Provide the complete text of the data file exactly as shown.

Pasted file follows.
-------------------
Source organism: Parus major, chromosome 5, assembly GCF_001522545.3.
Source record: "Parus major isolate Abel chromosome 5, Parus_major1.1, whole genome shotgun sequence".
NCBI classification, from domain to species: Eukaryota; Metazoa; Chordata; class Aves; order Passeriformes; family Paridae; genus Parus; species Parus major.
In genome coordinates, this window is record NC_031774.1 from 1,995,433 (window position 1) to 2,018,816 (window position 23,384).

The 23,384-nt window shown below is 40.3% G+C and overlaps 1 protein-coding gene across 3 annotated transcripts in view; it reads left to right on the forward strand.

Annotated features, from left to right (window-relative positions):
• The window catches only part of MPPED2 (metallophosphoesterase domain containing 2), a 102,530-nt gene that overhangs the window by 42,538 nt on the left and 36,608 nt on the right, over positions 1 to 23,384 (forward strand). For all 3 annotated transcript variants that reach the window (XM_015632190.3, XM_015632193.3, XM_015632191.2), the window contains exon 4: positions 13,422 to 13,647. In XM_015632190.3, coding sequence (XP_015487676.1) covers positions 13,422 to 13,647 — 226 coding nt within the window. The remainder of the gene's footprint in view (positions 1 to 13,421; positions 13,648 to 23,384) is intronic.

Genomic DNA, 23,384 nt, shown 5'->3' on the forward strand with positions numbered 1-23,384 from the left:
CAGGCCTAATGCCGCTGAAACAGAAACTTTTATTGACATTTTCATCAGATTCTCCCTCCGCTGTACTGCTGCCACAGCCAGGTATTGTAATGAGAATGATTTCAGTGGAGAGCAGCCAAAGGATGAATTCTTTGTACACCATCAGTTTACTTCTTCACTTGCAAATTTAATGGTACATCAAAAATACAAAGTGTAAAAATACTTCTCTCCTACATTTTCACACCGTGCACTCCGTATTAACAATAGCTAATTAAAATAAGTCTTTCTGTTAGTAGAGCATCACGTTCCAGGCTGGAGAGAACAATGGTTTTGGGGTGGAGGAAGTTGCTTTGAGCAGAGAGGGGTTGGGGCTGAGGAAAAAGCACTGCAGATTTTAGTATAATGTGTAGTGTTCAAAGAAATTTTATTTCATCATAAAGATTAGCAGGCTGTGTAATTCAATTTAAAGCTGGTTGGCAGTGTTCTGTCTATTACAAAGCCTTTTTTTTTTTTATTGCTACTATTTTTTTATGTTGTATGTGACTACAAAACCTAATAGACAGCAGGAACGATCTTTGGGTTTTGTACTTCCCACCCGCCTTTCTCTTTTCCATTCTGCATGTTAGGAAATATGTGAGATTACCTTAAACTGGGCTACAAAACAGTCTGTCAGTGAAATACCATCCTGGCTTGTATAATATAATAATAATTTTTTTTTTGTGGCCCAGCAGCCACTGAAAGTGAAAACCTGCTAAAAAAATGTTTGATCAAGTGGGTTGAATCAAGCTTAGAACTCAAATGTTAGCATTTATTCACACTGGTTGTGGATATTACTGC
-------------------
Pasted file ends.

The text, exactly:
Source organism: Parus major, chromosome 5, assembly GCF_001522545.3.
Source record: "Parus major isolate Abel chromosome 5, Parus_major1.1, whole genome shotgun sequence".
NCBI classification, from domain to species: Eukaryota; Metazoa; Chordata; class Aves; order Passeriformes; family Paridae; genus Parus; species Parus major.
In genome coordinates, this window is record NC_031774.1 from 1,995,433 (window position 1) to 2,018,816 (window position 23,384).

The 23,384-nt window shown below is 40.3% G+C and overlaps 1 protein-coding gene across 3 annotated transcripts in view; it reads left to right on the forward strand.

Annotated features, from left to right (window-relative positions):
• The window catches only part of MPPED2 (metallophosphoesterase domain containing 2), a 102,530-nt gene that overhangs the window by 42,538 nt on the left and 36,608 nt on the right, over positions 1 to 23,384 (forward strand). For all 3 annotated transcript variants that reach the window (XM_015632190.3, XM_015632193.3, XM_015632191.2), the window contains exon 4: positions 13,422 to 13,647. In XM_015632190.3, coding sequence (XP_015487676.1) covers positions 13,422 to 13,647 — 226 coding nt within the window. The remainder of the gene's footprint in view (positions 1 to 13,421; positions 13,648 to 23,384) is intronic.

Genomic DNA, 23,384 nt, shown 5'->3' on the forward strand with positions numbered 1-23,384 from the left:
CAGGCCTAATGCCGCTGAAACAGAAACTTTTATTGACATTTTCATCAGATTCTCCCTCCGCTGTACTGCTGCCACAGCCAGGTATTGTAATGAGAATGATTTCAGTGGAGAGCAGCCAAAGGATGAATTCTTTGTACACCATCAGTTTACTTCTTCACTTGCAAATTTAATGGTACATCAAAAATACAAAGTGTAAAAATACTTCTCTCCTACATTTTCACACCGTGCACTCCGTATTAACAATAGCTAATTAAAATAAGTCTTTCTGTTAGTAGAGCATCACGTTCCAGGCTGGAGAGAACAATGGTTTTGGGGTGGAGGAAGTTGCTTTGAGCAGAGAGGGGTTGGGGCTGAGGAAAAAGCACTGCAGATTTTAGTATAATGTGTAGTGTTCAAAGAAATTTTATTTCATCATAAAGATTAGCAGGCTGTGTAATTCAATTTAAAGCTGGTTGGCAGTGTTCTGTCTATTACAAAGCCTTTTTTTTTTTTATTGCTACTATTTTTTTATGTTGTATGTGACTACAAAACCTAATAGACAGCAGGAACGATCTTTGGGTTTTGTACTTCCCACCCGCCTTTCTCTTTTCCATTCTGCATGTTAGGAAATATGTGAGATTACCTTAAACTGGGCTACAAAACAGTCTGTCAGTGAAATACCATCCTGGCTTGTATAATATAATAATAATTTTTTTTTTGTGGCCCAGCAGCCACTGAAAGTGAAAACCTGCTAAAAAAATGTTTGATCAAGTGGGTTGAATCAAGCTTAGAACTCAAATGTTAGCATTTATTCACACTGGTTGTGGATATTACTGC